We’ve already discussed the main points about virtual methods:
• Beginning a class method declaration with the keyword
virtual in a base class makes the function virtual for the base class and all classes derived from the base class, including classes derived from the derived classes, and so on.
• If a virtual method is invoked by using a reference to an object or by using a pointer to an object, the program uses the method defined for the object type rather than the method defined for the reference or pointer type. This is called dynamic, or late, binding. This behavior is important because it’s always valid for a base-class pointer or reference to refer to an object of a derived type.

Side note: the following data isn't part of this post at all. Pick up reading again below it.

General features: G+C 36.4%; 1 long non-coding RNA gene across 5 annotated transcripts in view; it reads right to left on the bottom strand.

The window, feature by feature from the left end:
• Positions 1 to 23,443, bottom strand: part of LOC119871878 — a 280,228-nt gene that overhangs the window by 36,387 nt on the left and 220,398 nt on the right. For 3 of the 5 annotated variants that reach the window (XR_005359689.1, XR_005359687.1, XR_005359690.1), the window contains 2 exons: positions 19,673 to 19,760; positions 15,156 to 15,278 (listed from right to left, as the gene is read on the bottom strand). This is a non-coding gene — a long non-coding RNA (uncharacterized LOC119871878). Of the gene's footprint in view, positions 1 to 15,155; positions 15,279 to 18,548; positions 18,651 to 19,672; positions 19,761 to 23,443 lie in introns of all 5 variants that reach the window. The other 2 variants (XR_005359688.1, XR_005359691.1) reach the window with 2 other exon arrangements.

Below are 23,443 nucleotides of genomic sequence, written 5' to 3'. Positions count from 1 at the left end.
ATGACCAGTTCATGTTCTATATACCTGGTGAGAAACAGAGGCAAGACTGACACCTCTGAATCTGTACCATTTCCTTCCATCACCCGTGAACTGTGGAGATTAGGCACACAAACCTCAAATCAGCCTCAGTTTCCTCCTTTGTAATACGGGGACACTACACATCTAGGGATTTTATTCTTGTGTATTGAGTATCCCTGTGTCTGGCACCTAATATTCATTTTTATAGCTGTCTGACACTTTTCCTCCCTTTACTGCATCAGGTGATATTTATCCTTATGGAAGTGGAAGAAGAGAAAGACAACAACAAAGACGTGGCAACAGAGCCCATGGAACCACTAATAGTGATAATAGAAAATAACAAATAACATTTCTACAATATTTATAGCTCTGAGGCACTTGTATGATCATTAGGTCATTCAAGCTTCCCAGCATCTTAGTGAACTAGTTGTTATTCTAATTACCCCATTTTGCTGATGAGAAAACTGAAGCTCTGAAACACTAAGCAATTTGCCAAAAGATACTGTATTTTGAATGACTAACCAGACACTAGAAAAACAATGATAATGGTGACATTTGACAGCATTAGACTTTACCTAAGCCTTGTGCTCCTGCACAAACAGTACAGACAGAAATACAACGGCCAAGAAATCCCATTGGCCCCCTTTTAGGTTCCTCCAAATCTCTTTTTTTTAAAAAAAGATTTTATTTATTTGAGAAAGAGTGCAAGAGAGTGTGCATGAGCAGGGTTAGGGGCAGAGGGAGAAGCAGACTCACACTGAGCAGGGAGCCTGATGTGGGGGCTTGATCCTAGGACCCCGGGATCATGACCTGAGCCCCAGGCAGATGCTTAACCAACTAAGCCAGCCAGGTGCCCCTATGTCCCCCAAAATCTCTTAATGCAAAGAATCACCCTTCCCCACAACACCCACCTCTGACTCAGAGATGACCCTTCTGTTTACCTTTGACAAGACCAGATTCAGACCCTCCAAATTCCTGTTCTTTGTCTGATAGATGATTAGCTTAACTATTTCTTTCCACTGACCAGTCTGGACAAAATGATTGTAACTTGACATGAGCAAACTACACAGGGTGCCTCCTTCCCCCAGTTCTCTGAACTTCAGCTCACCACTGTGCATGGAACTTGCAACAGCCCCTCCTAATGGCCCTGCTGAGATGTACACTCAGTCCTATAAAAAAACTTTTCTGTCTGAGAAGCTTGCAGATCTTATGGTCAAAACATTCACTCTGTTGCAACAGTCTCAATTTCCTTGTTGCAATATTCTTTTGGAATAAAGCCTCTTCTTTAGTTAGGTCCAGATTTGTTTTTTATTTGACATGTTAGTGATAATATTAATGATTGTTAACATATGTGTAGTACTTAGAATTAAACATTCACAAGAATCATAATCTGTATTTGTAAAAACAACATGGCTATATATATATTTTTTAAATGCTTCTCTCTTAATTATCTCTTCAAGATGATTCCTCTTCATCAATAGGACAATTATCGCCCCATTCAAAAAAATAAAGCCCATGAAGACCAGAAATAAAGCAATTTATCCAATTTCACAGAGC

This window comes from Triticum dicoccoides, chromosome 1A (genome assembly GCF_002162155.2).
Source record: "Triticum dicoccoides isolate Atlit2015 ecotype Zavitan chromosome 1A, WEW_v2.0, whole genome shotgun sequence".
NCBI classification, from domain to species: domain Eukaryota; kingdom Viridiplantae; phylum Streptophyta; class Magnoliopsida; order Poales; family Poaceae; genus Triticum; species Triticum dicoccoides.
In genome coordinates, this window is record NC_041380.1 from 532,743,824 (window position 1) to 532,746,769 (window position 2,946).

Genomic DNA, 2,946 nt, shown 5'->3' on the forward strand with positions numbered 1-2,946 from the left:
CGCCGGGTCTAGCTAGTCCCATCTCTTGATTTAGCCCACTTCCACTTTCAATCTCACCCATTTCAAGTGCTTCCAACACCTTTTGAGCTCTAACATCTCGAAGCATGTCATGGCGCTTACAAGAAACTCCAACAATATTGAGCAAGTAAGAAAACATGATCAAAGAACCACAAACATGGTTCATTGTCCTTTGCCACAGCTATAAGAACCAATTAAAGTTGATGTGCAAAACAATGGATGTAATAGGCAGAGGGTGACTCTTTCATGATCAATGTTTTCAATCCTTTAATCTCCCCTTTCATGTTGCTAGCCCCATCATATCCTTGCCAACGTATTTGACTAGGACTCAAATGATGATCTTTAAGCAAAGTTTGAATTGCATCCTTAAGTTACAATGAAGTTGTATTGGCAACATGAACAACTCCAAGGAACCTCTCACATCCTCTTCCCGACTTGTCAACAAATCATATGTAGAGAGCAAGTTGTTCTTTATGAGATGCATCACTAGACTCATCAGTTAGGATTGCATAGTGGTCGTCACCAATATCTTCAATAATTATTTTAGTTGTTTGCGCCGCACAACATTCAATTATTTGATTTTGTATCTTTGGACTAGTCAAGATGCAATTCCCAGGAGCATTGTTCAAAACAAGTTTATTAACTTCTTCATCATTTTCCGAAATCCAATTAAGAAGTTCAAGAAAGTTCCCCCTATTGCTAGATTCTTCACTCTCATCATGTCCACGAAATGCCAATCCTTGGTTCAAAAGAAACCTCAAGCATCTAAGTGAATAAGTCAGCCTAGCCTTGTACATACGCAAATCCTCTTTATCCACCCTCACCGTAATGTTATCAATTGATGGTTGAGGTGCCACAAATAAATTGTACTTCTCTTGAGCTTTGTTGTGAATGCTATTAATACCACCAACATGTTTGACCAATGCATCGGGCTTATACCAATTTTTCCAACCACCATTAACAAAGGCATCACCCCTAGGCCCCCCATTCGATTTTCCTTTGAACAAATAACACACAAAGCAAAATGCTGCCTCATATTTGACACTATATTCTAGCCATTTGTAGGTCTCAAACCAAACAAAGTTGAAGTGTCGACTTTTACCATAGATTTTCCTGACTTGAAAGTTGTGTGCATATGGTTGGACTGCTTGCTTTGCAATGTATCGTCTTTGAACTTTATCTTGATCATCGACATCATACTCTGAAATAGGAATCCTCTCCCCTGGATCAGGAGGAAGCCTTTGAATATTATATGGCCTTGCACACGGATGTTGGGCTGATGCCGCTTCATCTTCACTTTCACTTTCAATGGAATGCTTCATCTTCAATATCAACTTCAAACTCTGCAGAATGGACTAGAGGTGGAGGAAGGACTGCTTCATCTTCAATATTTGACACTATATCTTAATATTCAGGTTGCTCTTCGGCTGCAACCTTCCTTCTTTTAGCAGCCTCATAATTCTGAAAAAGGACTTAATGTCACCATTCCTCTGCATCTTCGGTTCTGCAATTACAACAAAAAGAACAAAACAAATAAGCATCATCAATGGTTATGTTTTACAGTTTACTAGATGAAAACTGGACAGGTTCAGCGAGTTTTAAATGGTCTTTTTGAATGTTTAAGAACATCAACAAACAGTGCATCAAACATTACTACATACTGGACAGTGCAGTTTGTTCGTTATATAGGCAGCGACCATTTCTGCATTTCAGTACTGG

• If you’re defining ...